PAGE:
July 18, 2016

Green Room

Jeremy Saulnier, 2016
Jeremy Saulnier certainly creates an environment that viewers would not have any interest spending time in in real life. A rural white supremacist rock club where blaring punk rock is played to crowds of aggressive skinheads. But that’s one of the best things about cinema; that it can transport you to places you would otherwise never visit. And he transports you in the company of a group of young punk kids that are struggling to make ends meat, living out of their van. Scraping by, taking any gig willing to pay a meager wage. They find themselves driving into the backwoods of Oregon to take an ambiguous gig given to them by a shady promoter. After their set one of the bandmates forgets a cell phone in the green room. Upon opening the door to the green room, Pat (Anton Yelchin) quickly discovers there is a woman’s dead body on the floor. Realizing that a murder has just taken place, he panics and attempts to call for help. They are soon trapped inside this claustrophobic green room, as the club owner and his aides attempt to cover up the whole situation.

Saulnier carefully plays with stylism and tension in this limited storytelling thriller. Basically the entire film takes place in this rock club, which is a glorified industrial corrugated metal shed in Bigfoot country. Saulnier is committed to his environment his builds; the Neo-Nazi imagery is strewn across every nook and cranny in the building. Stickers, graffiti, Sharpie doodles. The tension sets in from the second they get out of their rinky dink van and are quickly escorted inside the building. What follows is a violent display of a group of rather innocent punk kids trying to escape the worst gig of their short-lived music career. Outside the building, club owner Darcy (Patrick Stewart playing one of the most unexpected roles of his career) attempts to delicately clean up the situation rather than kicking the doors down and massacring them. But you realize that Darcy is totally capable of this. The fact that he doesn’t do this almost makes him more frightening.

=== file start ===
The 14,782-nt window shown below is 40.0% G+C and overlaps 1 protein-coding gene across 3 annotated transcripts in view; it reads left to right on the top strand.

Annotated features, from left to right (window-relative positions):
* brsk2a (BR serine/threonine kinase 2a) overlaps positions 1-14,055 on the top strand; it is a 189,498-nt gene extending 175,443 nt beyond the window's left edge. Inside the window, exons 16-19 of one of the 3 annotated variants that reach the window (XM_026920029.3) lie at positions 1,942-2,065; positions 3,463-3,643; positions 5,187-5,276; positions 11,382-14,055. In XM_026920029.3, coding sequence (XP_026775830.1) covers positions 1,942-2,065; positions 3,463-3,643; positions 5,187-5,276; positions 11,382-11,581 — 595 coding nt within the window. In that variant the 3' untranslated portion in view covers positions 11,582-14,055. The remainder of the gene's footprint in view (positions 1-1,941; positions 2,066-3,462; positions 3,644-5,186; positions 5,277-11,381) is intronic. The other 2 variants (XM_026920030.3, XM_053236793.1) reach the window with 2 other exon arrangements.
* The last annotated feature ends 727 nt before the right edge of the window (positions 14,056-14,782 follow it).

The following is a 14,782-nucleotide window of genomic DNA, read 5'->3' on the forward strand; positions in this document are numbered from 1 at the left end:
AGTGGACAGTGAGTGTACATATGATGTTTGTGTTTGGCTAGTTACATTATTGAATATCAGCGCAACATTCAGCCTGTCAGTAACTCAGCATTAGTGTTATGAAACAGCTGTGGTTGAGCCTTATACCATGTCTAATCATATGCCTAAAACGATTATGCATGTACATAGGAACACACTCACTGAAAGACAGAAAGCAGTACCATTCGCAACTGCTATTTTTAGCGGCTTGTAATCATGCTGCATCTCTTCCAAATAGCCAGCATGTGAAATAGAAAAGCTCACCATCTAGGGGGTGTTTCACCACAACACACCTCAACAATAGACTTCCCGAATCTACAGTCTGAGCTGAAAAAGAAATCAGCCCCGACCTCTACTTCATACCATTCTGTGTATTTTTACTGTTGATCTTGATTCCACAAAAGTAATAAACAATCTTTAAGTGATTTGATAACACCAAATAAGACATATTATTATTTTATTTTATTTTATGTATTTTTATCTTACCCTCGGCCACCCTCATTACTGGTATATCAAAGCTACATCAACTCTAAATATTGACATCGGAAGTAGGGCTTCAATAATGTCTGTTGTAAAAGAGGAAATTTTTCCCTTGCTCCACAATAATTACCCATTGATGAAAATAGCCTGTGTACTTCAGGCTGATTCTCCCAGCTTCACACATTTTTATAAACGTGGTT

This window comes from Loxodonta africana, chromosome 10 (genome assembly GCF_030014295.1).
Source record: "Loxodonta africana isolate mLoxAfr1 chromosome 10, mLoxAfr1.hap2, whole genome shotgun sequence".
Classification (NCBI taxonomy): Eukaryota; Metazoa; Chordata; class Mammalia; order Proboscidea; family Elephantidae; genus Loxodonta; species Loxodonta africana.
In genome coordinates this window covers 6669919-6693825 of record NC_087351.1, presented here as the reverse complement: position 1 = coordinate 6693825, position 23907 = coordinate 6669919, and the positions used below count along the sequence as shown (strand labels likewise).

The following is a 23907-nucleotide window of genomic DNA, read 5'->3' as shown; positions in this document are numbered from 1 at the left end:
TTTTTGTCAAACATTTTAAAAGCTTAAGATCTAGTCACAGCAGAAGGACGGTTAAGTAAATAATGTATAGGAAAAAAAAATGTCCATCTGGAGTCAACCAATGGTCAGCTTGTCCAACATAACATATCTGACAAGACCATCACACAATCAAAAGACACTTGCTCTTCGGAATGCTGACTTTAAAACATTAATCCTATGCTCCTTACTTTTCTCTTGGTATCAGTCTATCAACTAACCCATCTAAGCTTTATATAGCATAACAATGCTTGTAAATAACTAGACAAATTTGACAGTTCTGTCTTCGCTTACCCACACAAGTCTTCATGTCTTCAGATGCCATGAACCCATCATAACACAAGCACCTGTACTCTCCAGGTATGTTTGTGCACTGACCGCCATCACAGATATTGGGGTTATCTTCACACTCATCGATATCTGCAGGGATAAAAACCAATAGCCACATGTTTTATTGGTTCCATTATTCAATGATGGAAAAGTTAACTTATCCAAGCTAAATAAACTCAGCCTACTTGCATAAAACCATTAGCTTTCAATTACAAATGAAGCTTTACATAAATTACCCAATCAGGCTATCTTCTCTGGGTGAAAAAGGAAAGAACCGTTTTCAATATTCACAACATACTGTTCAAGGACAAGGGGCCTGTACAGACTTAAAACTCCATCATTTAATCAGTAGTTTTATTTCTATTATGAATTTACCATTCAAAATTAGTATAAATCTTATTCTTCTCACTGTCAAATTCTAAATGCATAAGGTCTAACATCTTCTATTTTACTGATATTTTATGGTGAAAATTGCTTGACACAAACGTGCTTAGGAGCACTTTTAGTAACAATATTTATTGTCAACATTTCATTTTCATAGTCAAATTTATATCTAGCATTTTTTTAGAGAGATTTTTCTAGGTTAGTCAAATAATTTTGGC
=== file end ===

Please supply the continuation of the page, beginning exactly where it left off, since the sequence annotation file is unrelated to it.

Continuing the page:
The movie ends and you will be happy to leave this horrible universe you spend 95 minutes in. But Saulnier creates some unforgettable images, very much like he did in his last film Blue Ruin. He finds new ways to shed blood. People will probably remember this film as being one of Anton Yelchin’s last projects, as he tragically died in 2016 after the film was released. He was good in this film, although he was guilty of doing something Stewart also did a little too much of, whispering. I don’t know if it was the audio track or just the hardware I was viewing the film on. At times it was so difficult to hear the dialogue. Yelchin was often mumbling to the others. Patrick Stewart spent a lot of time whispering orders to his cohorts, and it was also very difficult to make out what he was saying when he was on the other side of the metal green room door. But the technical complaints aside, this is a film that should be seen. And surprisingly, even with such disturbing imagery, it’s a film that I will want to rewatch sometime soon.

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